01:26 PM

Nuclear Summit Brings Telework Directive

Federal workers are urged to work remotely to minimize traffic snarls this week, a signal of government's growing acceptance for teleworking.

Federal employees who work in downtown Washington were encouraged to telework Monday and Tuesday to avoid a traffic snarl likely to be caused by the Nuclear Security Summit. The move shows the Obama administration's increasing support of teleworking.

At the Nuclear Security Summit, President Barack Obama is meeting with the top leaders of more than 40 nations in a meeting that represents one of the world's largest gatherings of heads of state.

Because of the significance of the people attending the summit, downtown Washington will be full of road closures, transit changes, and travel disruptions to accommodate security and motorcades, the Office of Personnel and Management warned in a memo last week.

The memo advised federal employees to avoid coming into the office either by teleworking, commuting at different hours, or even taking leave during the two days of the summit.

"OPM strongly urges the use of telework and alternative work schedules to keep the Government operating while helping to minimize traffic congestion and unproductive time during the nuclear security summit," according to the memo, issued by OPM director John Barry.

The Federal government has been warming up to the idea of teleworking, particularly under the Obama administration.

When Washington was hit with two major blizzards in quick succession in February and government offices were closed for a week, people who could telework were encouraged to do so.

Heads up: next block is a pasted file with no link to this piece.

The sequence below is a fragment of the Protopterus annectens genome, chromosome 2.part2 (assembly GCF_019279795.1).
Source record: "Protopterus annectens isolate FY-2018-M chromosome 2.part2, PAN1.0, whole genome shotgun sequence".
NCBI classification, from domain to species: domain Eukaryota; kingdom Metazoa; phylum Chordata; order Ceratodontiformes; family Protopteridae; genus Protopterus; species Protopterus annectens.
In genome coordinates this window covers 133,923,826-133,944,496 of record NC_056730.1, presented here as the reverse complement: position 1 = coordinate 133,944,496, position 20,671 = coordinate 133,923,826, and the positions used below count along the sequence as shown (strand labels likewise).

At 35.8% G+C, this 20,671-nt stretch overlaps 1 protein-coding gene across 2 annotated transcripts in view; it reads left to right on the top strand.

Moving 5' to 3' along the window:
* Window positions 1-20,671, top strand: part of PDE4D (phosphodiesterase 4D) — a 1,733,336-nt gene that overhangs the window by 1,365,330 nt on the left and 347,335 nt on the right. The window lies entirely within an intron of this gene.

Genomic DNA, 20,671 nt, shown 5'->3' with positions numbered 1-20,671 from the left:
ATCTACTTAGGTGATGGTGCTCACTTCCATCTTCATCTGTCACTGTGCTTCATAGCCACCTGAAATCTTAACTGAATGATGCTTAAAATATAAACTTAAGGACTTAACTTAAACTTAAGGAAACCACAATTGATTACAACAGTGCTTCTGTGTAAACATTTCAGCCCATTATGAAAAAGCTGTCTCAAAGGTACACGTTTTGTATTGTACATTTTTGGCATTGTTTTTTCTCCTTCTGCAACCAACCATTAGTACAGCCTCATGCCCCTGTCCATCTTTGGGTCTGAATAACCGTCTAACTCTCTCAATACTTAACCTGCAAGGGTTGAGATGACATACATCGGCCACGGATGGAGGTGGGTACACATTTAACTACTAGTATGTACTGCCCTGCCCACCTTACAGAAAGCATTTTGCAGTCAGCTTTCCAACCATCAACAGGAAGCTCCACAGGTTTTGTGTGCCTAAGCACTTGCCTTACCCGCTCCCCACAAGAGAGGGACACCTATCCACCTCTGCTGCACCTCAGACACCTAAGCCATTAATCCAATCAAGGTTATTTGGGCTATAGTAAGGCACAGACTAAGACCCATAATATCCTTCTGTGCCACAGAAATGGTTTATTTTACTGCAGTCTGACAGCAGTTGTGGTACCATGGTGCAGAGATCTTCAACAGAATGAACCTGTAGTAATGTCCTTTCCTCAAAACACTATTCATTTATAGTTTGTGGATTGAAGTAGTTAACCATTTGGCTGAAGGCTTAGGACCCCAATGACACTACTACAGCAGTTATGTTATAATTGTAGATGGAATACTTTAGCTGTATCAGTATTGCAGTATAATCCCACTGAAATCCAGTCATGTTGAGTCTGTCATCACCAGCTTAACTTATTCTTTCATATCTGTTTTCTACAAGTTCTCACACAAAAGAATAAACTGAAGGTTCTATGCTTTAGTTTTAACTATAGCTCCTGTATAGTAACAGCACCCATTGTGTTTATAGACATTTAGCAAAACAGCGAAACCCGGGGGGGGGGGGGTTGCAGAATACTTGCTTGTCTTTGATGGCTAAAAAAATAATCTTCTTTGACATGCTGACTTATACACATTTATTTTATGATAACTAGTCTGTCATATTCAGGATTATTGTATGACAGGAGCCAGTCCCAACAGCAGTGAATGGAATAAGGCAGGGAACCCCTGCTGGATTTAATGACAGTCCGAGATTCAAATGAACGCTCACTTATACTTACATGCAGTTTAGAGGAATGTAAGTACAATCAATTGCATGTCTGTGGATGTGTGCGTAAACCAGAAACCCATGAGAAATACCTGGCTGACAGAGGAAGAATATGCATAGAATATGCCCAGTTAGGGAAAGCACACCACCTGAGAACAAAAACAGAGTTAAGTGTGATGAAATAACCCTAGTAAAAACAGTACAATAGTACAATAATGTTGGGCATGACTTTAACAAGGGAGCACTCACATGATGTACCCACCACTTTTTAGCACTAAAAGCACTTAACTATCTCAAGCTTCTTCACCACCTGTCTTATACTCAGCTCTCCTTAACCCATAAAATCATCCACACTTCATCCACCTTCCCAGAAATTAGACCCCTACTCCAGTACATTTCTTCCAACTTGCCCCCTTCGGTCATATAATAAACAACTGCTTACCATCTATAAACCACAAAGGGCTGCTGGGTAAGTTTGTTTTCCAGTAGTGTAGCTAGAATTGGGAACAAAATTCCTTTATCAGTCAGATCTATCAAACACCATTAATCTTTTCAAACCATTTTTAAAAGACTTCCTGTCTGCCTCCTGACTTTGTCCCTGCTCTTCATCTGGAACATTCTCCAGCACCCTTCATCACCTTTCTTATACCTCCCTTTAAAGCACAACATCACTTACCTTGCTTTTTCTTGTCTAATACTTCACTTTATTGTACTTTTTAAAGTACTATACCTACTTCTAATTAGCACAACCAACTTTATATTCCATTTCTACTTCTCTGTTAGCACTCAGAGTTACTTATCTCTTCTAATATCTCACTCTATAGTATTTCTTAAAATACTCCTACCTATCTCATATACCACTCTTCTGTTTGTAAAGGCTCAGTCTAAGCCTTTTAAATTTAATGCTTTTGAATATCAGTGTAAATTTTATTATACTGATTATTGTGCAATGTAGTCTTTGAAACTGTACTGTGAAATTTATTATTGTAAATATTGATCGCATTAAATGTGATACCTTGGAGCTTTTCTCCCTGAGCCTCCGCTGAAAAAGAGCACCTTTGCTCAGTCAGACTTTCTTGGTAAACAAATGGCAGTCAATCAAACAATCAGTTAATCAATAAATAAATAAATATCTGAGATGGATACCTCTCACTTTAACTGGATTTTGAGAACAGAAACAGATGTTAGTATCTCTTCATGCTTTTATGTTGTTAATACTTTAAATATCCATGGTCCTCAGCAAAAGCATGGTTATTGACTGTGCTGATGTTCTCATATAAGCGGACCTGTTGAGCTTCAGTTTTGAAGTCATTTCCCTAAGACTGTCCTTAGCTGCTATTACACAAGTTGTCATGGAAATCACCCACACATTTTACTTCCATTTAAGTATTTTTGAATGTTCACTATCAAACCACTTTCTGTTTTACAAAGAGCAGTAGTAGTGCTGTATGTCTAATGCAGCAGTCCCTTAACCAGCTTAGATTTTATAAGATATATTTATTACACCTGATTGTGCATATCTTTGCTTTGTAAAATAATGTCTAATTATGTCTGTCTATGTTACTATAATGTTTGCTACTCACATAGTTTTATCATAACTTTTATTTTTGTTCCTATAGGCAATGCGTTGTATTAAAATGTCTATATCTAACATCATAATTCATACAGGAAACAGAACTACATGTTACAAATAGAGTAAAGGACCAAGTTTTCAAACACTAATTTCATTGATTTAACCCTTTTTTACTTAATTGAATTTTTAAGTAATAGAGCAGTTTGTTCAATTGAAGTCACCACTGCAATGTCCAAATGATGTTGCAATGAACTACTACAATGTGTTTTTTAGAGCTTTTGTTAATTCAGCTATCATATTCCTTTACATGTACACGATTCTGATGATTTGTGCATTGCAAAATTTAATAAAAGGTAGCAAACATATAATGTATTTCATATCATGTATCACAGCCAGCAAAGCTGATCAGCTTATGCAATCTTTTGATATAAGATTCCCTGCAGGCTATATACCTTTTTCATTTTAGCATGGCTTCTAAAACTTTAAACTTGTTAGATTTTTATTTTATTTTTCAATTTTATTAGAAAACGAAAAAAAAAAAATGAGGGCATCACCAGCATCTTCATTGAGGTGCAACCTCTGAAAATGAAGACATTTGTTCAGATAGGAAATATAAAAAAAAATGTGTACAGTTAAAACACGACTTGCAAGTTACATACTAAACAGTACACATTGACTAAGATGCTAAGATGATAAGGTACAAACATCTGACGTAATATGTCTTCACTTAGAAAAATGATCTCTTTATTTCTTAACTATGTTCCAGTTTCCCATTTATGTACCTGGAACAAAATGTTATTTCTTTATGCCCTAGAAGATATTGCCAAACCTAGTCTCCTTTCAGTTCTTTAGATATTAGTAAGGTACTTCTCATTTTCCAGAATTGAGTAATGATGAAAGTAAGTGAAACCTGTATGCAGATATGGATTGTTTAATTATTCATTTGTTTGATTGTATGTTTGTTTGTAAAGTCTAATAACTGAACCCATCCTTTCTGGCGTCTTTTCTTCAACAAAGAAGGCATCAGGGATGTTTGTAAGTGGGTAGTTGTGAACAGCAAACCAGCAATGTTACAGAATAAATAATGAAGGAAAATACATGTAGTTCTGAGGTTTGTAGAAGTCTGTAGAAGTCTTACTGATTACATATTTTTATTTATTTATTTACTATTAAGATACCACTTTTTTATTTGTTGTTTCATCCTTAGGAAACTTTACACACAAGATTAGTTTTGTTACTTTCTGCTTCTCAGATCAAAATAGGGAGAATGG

In fact, in remarks made last month in a public appearance, new General Services Administration head Martha Johnson cited the success of teleworking during those blizzards to demonstrate how the GSA is being more innovative in its use of technology.

Sixty percent of GSA employees logged in remotely or worked from home during the blizzards, she said. Johnson herself was even sworn into office over the phone because she could not get into the office due to snow.

Comment  | 
Print  | 
More Insights
Newest First  |  Oldest First  |  Threaded View
InformationWeek Elite 100
InformationWeek Elite 100
Our data shows these innovators using digital technology in two key areas: providing better products and cutting costs. Almost half of them expect to introduce a new IT-led product this year, and 46% are using technology to make business processes more efficient.
Register for InformationWeek Newsletters
White Papers
Current Issue
2016 InformationWeek Elite 100
Our 28th annual ranking of the leading US users of business technology.
Twitter Feed
InformationWeek Radio
Archived InformationWeek Radio
Join us for a roundup of the top stories on for the week of June 19, 2016. We'll be talking with the editors and correspondents who brought you the top stories of the week to get the "story behind the story."
Sponsored Live Streaming Video
Everything You've Been Told About Mobility Is Wrong
Attend this video symposium with Sean Wisdom, Global Director of Mobility Solutions, and learn about how you can harness powerful new products to mobilize your business potential.